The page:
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What if you had a crystal ball into the next major infectious disease like AIDS or Ebola?
Zoonotic or animal origin infectious diseases are born in animals and jump species to infect and kill humans. A team of scientists published a research paper Wednesday in the journal Nature say they have identified factors that may lead to predicting when and where an emerging infectious disease may arise or originate from.
Lead author of the study and an associate vice president for research at the global environmental health nonprofit EcoHealth Alliance Kevin Olival says "We actually know from previous studies and from what's happened in the past that most viruses come from mammals, not birds and not reptiles or other species."
To figure out what may end up creating an unexpected pandemic risk, Olival and his colleagues tried to address several elements to this puzzle. Olival said some animals are better sources or reservoirs for viruses than others "So the first piece is, really: What makes some species in the world better hosts for viruses or zoonotic viruses than other species?"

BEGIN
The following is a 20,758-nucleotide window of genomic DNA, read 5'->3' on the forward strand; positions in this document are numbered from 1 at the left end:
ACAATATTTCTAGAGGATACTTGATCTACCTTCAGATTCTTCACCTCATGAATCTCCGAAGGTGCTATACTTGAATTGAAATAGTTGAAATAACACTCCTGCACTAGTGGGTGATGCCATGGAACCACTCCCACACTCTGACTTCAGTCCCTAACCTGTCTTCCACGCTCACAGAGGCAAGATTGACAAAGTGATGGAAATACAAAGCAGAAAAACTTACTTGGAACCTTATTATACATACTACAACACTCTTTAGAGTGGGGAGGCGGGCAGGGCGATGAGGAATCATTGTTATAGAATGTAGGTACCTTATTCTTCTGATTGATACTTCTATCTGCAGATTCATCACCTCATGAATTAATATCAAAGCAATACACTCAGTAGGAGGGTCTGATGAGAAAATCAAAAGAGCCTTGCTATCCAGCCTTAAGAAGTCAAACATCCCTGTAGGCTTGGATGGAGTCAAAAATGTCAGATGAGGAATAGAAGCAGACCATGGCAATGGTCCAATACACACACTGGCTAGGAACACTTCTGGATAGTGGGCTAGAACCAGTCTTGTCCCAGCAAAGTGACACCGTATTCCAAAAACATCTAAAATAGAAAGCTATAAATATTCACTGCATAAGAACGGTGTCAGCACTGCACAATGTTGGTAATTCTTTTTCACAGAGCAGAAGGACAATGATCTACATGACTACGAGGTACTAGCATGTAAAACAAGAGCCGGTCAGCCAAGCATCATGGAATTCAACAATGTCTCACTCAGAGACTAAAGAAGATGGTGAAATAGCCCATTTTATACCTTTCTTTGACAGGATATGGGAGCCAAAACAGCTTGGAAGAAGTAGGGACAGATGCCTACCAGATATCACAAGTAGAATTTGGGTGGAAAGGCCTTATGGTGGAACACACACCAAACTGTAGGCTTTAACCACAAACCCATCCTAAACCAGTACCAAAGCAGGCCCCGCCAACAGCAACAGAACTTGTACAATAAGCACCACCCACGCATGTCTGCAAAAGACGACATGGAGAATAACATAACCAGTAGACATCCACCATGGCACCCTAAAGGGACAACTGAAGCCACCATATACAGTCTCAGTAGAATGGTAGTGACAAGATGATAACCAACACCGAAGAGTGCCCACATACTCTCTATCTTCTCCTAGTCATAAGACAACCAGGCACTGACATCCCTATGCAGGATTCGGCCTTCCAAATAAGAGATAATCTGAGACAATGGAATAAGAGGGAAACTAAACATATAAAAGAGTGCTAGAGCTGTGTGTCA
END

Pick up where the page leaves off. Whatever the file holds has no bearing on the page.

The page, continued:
Olival, along with his colleagues created a database that included 586 unique viral species, which is every recognized virus that can be found in animals. And 754 mammal species, which is 145 of the mammal diversity found on the planet.
What they did next was analyze 2,805 mammal-virus association. For example, around 45% of the 586 viral species are detected in humans and out of those 45 % almost 72% have been detected at some point in a human and another species.
After applying mathematical models with their database, researchers were able to find that the risk of viruses jumping from mammals to humans differed depending on the how closely related a certain animal species was to us humans, along with how frequently they had contact with humans
However, there was an entirely independent variable.
Belonging to one set of animals instead of any other it made for a much more likely chance that certain creature may be a source of zoonotic viruses. Olival explained, For example, bats may not be closely related to humans, but they carry a "significantly greater proportion of zoonotic viruses than any other mammals,"